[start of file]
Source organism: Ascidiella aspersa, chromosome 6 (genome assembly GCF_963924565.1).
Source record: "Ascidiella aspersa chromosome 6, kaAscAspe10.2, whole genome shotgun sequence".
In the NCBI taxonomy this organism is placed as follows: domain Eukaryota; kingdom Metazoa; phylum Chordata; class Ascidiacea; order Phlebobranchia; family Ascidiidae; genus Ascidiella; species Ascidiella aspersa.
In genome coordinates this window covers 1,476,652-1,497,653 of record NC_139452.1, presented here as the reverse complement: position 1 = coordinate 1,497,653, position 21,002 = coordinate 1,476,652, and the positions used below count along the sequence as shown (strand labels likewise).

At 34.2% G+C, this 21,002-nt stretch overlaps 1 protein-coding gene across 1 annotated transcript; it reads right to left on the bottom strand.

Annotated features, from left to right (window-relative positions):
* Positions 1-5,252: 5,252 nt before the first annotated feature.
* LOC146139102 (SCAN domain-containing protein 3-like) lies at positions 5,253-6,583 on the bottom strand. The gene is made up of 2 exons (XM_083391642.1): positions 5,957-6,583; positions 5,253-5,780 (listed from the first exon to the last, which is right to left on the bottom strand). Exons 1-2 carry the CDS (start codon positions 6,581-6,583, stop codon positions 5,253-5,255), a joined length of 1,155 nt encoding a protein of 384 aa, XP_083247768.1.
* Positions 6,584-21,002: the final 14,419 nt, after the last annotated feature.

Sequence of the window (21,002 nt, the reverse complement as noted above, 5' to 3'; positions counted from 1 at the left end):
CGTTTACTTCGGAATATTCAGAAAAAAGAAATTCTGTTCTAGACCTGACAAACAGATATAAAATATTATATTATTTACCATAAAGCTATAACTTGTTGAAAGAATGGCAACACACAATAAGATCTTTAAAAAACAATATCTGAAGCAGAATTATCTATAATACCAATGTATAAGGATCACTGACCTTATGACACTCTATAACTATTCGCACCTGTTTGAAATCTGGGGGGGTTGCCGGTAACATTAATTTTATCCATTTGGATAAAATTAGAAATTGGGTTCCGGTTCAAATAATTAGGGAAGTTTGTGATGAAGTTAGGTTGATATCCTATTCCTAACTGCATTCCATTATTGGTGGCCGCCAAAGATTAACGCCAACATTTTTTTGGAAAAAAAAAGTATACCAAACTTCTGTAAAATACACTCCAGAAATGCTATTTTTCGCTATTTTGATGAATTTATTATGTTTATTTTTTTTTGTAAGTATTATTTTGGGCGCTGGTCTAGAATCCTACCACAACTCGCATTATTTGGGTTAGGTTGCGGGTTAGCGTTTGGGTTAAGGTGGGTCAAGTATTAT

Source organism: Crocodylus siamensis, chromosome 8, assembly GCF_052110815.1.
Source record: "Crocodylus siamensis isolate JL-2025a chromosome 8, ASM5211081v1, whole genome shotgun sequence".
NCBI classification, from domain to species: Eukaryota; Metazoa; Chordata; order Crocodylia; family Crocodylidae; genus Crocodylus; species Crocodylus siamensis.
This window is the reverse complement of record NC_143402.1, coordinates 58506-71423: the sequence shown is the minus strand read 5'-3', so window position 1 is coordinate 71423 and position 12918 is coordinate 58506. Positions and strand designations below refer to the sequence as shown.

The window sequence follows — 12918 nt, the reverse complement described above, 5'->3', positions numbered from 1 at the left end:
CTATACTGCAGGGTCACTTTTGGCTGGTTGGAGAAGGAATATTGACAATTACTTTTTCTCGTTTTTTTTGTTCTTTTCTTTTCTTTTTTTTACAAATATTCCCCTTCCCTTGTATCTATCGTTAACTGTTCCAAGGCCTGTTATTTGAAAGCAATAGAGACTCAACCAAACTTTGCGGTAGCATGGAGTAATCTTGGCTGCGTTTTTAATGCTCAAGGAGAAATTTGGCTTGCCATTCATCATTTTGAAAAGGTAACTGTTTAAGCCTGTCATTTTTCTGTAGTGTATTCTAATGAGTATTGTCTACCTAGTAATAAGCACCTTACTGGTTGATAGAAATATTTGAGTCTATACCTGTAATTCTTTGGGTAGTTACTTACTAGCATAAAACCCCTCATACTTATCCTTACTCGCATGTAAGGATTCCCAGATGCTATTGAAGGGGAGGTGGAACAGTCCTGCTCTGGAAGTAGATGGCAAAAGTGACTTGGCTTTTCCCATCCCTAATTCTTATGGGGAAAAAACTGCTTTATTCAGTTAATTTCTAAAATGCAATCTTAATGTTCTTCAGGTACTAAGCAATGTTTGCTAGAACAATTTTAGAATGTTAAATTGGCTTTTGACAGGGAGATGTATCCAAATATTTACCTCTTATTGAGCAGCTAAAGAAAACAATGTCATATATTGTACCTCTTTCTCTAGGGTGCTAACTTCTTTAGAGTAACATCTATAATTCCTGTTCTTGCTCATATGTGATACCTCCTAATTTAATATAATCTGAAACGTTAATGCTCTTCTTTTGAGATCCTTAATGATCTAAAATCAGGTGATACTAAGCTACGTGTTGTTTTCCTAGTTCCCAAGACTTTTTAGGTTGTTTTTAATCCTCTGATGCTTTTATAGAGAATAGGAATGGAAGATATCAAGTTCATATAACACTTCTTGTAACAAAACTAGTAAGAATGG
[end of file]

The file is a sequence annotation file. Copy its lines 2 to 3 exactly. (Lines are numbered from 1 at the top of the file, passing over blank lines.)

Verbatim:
Source record: "Ascidiella aspersa chromosome 6, kaAscAspe10.2, whole genome shotgun sequence".
In the NCBI taxonomy this organism is placed as follows: domain Eukaryota; kingdom Metazoa; phylum Chordata; class Ascidiacea; order Phlebobranchia; family Ascidiidae; genus Ascidiella; species Ascidiella aspersa.